Kikkan Randall is in for a long week.
With the news that the Polish Ski Association (PSA) plans to appeal Justyna Kowalczyk’s relegation in the Sunday’s women’s sprint final in Davos—which elevated Randall to third place—the Alaskan could be waiting until late this coming week to find out whether she gets to keep her podium finish, and the $5,000 that goes with it.
According to International Ski Federation (FIS) rules, the PSA can take up to 72 hours after the publication of the results to submit its appeal in writing, whereupon a special FIS commission will undertake a review of the incident. That commission then has up to 72 more hours to come to a decision—which means that Randall may not know her fate until Saturday, at the latest.
The relegation stemmed from an aggressive move by Kowalczyk on the race’s homestretch, when she moved quickly to her right to prevent Randall from passing.
The race jury ruled almost immediately that Kowalczyk had engaged in obstruction, and placed her last in the heat.
The move was blatant, and FIS Cross-Country Race Director Jurg Capol told FasterSkier afterwards that he had no doubt the jury decision would be confirmed in the event of a protest.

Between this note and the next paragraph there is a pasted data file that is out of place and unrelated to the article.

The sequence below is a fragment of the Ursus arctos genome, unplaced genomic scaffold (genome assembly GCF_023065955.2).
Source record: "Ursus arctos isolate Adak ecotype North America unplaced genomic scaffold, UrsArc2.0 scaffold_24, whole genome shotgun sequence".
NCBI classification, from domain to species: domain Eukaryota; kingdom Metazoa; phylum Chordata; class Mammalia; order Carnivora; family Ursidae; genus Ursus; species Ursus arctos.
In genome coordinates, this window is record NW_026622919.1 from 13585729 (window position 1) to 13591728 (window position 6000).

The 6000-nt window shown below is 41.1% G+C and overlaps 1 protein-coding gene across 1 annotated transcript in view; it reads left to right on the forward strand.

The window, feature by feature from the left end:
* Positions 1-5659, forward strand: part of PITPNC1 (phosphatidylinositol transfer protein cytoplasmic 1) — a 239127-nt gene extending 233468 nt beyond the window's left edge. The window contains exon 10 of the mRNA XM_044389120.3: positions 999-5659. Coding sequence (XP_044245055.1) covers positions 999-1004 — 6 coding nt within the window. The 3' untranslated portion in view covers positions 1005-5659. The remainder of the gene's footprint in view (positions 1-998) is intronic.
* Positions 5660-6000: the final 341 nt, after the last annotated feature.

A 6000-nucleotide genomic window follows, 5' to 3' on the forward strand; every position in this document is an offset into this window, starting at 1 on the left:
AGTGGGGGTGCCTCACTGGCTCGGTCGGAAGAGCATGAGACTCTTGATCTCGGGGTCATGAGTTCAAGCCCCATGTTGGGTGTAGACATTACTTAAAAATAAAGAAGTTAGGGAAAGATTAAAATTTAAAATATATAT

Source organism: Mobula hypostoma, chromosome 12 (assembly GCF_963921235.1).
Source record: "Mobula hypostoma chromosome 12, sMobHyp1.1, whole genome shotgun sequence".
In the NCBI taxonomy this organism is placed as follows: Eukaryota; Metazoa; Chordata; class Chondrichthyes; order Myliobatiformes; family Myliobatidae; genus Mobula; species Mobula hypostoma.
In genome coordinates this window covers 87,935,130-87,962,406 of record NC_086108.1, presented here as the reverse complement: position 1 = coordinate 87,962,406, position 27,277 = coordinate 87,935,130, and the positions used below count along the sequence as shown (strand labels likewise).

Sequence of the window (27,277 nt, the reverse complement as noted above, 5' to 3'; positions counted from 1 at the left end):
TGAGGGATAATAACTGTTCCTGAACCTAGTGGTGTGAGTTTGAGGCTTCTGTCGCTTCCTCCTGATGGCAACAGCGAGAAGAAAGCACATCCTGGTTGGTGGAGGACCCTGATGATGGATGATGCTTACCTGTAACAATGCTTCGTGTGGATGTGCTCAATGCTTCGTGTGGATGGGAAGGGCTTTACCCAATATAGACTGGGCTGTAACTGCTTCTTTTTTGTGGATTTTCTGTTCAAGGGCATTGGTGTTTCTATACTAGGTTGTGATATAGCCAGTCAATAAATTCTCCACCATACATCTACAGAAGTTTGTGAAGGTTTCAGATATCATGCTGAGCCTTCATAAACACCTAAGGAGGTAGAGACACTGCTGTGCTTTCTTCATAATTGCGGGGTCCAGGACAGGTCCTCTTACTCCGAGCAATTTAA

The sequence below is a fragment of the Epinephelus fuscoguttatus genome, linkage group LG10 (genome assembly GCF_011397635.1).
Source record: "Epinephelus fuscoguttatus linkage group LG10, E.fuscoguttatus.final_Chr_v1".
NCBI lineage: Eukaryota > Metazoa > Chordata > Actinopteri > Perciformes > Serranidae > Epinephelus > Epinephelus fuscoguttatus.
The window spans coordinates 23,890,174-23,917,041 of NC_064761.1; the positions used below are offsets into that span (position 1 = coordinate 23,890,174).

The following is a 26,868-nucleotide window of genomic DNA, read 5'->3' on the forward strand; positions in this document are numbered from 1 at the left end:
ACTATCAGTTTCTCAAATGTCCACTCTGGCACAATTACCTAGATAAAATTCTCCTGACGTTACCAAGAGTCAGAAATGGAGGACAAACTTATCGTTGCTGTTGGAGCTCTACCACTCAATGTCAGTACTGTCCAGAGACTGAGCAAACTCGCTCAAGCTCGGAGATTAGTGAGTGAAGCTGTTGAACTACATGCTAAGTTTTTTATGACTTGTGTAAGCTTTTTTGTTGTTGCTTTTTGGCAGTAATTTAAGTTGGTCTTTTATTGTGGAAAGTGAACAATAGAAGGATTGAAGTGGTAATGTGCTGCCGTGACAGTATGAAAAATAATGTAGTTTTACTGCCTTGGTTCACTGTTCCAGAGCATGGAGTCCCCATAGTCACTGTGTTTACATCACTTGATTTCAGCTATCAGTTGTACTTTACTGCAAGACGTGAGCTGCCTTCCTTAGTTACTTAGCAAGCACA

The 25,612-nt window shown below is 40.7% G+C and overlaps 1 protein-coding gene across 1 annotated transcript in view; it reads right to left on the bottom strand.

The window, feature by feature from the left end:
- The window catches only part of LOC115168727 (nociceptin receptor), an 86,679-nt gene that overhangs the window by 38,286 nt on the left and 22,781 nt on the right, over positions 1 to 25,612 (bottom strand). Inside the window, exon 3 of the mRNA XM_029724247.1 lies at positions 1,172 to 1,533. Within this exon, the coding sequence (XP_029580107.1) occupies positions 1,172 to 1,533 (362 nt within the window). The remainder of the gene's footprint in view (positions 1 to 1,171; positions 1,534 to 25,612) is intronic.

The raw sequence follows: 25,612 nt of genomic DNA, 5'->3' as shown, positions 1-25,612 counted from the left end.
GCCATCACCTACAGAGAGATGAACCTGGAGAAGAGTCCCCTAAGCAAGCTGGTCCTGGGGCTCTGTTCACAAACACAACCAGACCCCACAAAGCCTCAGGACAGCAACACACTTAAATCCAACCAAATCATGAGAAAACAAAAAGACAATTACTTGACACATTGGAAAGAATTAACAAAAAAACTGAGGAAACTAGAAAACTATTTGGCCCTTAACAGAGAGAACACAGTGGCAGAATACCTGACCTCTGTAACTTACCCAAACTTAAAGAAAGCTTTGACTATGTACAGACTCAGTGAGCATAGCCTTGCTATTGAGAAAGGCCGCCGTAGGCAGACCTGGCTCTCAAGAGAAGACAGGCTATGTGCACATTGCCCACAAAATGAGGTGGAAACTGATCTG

But Kowalczyk’s official website stated Sunday evening that the PSA would still file a formal appeal on Monday, setting into motion a complicated process.
According to Capol, appeals are decided by a three-member commission chaired by Karl-Heinz Lickert, the head of FIS’s rules and controls committee.
Assuming Kowalczyk’s appeal moves forward, Capol said that Lickert will choose two other members of the rules committee to serve with him on the appeals commission—neither of whom can come from Poland or the U.S., to avoid bias.
Along with a $500 deposit—which is refunded if the appeal is upheld—the PSA must compile and submit their evidence of Kowalczyk’s innocence.
“You need to do your arguments; you need to show some video material,” Capol said.
According to Capol, the appeals commission will also gather information from the race jury, including minutes and information about its own discussions.
Based on the evidence available, the commission then has 72 hours after the appeal submission to render a decision, which is based on a simple vote.
While Lickert may be in for a busy few days, Capol said that he was sure that the jury made the correct decision, and that it would not be overturned.
“It was clear for me—I have no doubt about this,” he said. “If there is an appeal, the appeal[s] commission will confirm the decision of the jury.”
Nat Herz is an Alaska-based journalist who moonlights for FasterSkier as an occasional reporter and podcast host. He was FasterSkier's full-time reporter in 2010 and 2011.